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Italy: Measures to Decrease Backlogs in Civil Proceedings

(Oct. 3, 2014) Recently adopted legislation in Italy seeks to clear the country’s considerable backlog of civil cases through a series of measures in the areas of attorney-client relationships, civil actions, family law proceedings, arbitration proceedings, summary proceedings, enforcement procedures, and the transfer of judges throughout the country. (Decree-Law No. 132, of September 12, 2014 […]

Ukraine: Judges Will Be Subjected to Lustration

(May 9, 2014) On April, 8, 2014, the Verkhovna Rada (legislature) of Ukraine almost unanimously approved a Law under which a special commission will be formed to review judgments issued by Ukrainian judges in cases concerning the participants in revolutionary street protests in the capital city, Kyiv, during the period of November 2013-February 2014. The […]

Turkey: New Amendments to Laws on Judiciary

(Mar. 10, 2014) On February 15, 2014, the Grand National Assembly (GNA) of Turkey passed an omnibus law (Law No. 6524 [in Turkish] (Feb. 15, 2014), GNA website) that amends the following four laws: Law No. 6087 on the High Council of Judges and Public Prosecutors (6087 sayıIı Hâkimler ve Savcılar Yüksek Kurulu Kanunu (Dec. […]

Uganda: Women Judges Voice Concern over Domestic Violence

(July 8, 2013) On June 18, 2013, a group of female judges in Uganda expressed concern over the increase in gender-based domestic violence and abuse in their country. (Domestic Violence Cases Soar, NEW VISION (June 18, 2013).) The President of the National Association of Women Judges-Uganda (NAWJU), Stella Arach Amoko, attributed this in part to […]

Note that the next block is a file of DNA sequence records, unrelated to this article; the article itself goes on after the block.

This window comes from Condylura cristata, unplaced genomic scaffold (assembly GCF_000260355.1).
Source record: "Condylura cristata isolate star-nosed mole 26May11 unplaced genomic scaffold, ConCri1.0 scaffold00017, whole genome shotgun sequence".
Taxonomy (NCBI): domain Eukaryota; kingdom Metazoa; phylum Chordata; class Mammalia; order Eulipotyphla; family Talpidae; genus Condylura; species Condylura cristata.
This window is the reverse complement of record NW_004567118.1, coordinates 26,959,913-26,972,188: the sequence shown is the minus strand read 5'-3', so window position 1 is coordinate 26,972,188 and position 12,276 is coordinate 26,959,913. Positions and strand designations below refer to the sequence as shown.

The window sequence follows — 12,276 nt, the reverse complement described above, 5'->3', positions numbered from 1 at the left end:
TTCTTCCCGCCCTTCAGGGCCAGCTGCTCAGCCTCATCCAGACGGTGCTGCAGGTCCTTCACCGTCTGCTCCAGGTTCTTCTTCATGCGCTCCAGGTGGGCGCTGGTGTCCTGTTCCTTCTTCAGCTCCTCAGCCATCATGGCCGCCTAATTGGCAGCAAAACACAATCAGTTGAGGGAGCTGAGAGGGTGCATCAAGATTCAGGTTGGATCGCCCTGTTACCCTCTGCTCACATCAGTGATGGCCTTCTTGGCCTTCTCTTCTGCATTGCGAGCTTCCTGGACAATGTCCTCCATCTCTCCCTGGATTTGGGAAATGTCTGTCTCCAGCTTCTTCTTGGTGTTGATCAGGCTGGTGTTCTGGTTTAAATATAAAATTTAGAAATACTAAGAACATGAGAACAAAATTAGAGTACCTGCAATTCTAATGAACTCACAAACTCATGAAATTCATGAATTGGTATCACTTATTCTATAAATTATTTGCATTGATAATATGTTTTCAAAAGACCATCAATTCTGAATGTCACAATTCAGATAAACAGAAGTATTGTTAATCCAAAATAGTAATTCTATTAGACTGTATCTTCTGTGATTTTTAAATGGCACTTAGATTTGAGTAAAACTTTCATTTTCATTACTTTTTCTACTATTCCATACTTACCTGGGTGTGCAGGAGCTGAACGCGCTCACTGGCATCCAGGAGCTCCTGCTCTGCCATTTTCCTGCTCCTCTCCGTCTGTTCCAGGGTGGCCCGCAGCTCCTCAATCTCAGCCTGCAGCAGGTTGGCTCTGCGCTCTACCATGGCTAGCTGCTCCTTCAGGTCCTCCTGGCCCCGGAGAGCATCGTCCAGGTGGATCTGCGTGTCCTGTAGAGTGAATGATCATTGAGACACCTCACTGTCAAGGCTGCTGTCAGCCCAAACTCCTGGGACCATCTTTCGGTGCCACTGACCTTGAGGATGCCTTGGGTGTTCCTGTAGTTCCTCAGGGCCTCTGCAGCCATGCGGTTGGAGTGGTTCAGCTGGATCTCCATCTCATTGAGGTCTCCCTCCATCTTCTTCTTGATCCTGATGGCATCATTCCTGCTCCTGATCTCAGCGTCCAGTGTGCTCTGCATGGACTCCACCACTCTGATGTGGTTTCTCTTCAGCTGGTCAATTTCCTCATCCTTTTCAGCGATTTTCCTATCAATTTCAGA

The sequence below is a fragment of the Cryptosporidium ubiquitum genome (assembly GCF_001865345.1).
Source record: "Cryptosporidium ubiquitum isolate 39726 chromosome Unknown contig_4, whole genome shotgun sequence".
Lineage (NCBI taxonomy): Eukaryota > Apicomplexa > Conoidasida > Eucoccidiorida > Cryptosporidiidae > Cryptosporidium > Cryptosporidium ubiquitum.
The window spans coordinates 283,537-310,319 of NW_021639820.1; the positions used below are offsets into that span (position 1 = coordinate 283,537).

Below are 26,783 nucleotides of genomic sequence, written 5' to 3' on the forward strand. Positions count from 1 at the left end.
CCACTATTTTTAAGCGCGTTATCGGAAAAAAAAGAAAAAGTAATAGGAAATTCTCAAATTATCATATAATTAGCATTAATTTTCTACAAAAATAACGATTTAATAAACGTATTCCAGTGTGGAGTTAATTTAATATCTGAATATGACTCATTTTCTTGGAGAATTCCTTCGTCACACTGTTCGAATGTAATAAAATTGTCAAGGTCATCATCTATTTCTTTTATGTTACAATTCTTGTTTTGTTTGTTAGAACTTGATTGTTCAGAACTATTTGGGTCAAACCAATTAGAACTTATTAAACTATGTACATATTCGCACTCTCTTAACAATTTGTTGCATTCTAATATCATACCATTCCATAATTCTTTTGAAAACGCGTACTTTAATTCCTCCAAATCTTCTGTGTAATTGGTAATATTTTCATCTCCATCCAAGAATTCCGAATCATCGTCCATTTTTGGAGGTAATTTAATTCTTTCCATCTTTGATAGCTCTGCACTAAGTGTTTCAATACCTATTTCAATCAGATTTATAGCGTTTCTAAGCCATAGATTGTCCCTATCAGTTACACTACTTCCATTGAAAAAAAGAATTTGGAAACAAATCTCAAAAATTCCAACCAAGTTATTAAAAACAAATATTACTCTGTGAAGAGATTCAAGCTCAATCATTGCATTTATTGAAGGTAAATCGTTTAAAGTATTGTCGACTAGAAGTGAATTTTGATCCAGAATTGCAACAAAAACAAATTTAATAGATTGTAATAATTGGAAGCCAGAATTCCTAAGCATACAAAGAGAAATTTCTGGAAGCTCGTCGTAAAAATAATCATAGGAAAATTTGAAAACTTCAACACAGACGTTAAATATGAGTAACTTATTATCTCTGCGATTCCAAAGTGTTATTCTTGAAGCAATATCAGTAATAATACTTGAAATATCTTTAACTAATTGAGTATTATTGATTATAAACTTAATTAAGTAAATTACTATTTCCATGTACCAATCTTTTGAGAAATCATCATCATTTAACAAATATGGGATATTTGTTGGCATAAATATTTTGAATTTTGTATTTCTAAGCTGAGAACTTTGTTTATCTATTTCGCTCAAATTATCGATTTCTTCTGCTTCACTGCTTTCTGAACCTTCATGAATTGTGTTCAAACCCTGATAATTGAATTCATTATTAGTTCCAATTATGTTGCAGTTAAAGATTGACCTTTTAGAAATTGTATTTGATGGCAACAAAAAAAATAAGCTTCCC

Libya: Judges Oppose Bill on Reorganization of Judiciary

(Nov. 6, 2012) On October 17, 2012, a number of Libyan judges announced their objection to a bill on the reorganization of the judiciary, which had been previously referred to the Libyan National Assembly (Parliament) by the Supreme Council of the Judiciary. The judges opposing the bill attempted to meet with the Speaker of the […]

Papua New Guinea: Justices Charged with Sedition

(June 14, 2012) Chief Justice Sir Salamo Injia of the Supreme Court of Papua New Guinea (PNG) was arrested on charges of sedition on May 24, 2012, after police stormed the Court and took him into custody. The charge is based on a ruling issued on May 21 by an Injia-led, three-justice bench, affirming an […]

Brazil: Federal Supreme Court Confirms Powers of National Council of Justice

(Feb. 13, 2012) On February 8, 2012, in a very close, six-to-five decision, the Brazilian Federal Supreme Court decided to keep the rules currently in force that standardize the methods for investigating judicial misconduct in the country. The rules were created by Resolution No. 135 of July 13, 2011, issued by the National Council of […]

Maldives: Military Arrests and Detains Criminal Court Judge

(Jan. 30, 2012) On January 16, 2012, the Maldives National Defense Force (MNDF) took the unprecedented step of arresting and detaining Abdulla Mohamed, Chief Judge of the country's criminal court, on charges of corruption. The MNDF, with government backing, took action after the judge issued a ruling in favor of the release of a government […]

Taiwan: Judges Evaluation Committee Operational as Part of New Judges Act

(Jan. 12, 2012) Taiwan's Judicial Yuan, its highest judicial organ, announced on January 5, 2012, that the new evaluation mechanism for judges, based on the Judges Act adopted last June, would take effect on January 6, 2012. The Judges Evaluation Committee system is being implemented six months in advance of the date when the Act […]

Taiwan: Law on Removal of Judges Adopted, But Dinosaur Judges Might Not Become Extinct

(July 6, 2011) On June 14, 2011, Taiwan’s legislature adopted a controversial Judges Act (Fa-kuan fa) that creates a mechanism for removal from office of incompetent judges. The 103-article Act has been in the making for 23 years, but critics contend that the law is flawed and may harm judicial independence in Taiwan. (Judges Act […]